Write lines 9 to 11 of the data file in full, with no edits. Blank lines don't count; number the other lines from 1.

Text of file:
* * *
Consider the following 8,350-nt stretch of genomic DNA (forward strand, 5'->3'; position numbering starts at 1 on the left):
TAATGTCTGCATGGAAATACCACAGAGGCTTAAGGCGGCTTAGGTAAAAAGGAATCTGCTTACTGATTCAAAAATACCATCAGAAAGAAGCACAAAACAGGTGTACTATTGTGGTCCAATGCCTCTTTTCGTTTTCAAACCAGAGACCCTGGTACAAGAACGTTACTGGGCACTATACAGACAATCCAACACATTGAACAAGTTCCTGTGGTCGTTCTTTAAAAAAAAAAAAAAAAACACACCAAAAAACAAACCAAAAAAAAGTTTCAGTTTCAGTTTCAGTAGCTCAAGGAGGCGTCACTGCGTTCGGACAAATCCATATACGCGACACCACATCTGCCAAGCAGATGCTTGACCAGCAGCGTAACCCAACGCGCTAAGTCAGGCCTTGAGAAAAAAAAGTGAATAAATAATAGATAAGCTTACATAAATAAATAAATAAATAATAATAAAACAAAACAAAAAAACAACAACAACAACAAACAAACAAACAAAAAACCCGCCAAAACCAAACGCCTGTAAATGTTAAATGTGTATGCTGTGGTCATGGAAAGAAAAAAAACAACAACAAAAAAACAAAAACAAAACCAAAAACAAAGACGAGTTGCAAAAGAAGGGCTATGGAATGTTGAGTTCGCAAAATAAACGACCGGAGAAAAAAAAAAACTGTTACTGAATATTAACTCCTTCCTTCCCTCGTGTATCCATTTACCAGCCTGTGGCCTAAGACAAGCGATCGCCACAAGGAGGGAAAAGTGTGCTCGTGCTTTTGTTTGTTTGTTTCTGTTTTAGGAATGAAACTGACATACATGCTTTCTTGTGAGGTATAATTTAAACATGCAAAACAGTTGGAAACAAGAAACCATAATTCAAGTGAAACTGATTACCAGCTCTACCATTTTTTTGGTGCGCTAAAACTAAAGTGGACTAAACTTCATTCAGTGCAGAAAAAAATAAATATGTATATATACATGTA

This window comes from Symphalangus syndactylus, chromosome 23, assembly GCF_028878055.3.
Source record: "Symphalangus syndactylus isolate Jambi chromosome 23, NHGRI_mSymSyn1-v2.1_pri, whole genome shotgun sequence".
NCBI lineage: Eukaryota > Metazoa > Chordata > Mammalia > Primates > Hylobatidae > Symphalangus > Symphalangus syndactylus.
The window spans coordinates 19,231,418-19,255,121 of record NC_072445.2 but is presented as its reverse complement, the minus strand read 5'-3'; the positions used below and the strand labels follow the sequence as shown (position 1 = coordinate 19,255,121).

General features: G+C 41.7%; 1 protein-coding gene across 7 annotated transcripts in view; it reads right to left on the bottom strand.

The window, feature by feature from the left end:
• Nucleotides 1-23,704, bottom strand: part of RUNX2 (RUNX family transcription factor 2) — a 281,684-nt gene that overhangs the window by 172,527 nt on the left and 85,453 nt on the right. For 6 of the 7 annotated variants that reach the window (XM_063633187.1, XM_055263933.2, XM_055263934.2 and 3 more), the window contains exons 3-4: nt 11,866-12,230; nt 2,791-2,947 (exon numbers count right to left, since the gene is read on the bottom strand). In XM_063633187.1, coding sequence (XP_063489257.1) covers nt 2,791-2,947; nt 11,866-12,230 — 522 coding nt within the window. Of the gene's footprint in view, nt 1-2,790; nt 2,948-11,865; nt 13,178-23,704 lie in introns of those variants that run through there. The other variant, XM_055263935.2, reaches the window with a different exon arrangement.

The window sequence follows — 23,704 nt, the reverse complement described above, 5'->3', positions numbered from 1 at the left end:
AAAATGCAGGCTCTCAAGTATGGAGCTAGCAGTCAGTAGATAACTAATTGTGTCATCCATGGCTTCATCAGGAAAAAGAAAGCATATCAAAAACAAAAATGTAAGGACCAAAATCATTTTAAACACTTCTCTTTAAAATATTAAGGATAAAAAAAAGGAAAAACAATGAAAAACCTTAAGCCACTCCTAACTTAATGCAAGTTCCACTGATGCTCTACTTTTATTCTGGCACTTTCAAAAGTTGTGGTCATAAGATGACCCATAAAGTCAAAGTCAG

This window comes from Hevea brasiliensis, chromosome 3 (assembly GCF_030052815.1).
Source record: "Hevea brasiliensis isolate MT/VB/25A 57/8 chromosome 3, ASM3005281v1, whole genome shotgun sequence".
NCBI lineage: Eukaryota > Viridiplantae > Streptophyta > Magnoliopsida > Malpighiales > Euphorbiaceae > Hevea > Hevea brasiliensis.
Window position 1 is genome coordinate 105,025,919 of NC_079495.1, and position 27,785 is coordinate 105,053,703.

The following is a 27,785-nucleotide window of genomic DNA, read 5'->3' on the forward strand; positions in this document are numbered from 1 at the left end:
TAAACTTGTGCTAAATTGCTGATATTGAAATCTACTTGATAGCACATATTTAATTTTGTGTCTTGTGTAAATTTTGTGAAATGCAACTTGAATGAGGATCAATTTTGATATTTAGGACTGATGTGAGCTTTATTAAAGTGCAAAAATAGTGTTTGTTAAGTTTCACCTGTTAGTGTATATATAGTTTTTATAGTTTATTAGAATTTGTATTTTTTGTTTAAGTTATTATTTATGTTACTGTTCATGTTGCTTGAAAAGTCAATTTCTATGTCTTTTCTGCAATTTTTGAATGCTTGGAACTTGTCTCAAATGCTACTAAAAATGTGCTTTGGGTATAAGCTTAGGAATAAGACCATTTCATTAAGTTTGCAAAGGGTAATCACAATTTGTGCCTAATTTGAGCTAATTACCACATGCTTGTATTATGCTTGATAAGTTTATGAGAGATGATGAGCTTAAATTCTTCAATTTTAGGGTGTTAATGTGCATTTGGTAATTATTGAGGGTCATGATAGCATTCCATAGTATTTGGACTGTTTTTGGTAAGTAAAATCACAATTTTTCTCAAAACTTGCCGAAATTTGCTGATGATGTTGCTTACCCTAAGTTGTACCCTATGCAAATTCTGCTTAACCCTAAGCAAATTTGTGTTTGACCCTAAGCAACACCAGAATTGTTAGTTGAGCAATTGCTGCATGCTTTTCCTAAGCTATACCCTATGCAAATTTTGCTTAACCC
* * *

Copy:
• Nucleotides 1-23,704, bottom strand: part of RUNX2 (RUNX family transcription factor 2) — a 281,684-nt gene that overhangs the window by 172,527 nt on the left and 85,453 nt on the right. For 6 of the 7 annotated variants that reach the window (XM_063633187.1, XM_055263933.2, XM_055263934.2 and 3 more), the window contains exons 3-4: nt 11,866-12,230; nt 2,791-2,947 (exon numbers count right to left, since the gene is read on the bottom strand). In XM_063633187.1, coding sequence (XP_063489257.1) covers nt 2,791-2,947; nt 11,866-12,230 — 522 coding nt within the window. Of the gene's footprint in view, nt 1-2,790; nt 2,948-11,865; nt 13,178-23,704 lie in introns of those variants that run through there. The other variant, XM_055263935.2, reaches the window with a different exon arrangement.

The window sequence follows — 23,704 nt, the reverse complement described above, 5'->3', positions numbered from 1 at the left end:
AAAATGCAGGCTCTCAAGTATGGAGCTAGCAGTCAGTAGATAACTAATTGTGTCATCCATGGCTTCATCAGGAAAAAGAAAGCATATCAAAAACAAAAATGTAAGGACCAAAATCATTTTAAACACTTCTCTTTAAAATATTAAGGATAAAAAAAAGGAAAAACAATGAAAAACCTTAAGCCACTCCTAACTTAATGCAAGTTCCACTGATGCTCTACTTTTATTCTGGCACTTTCAAAAGTTGTGGTCATAAGATGACCCATAAAGTCAAAGTCAG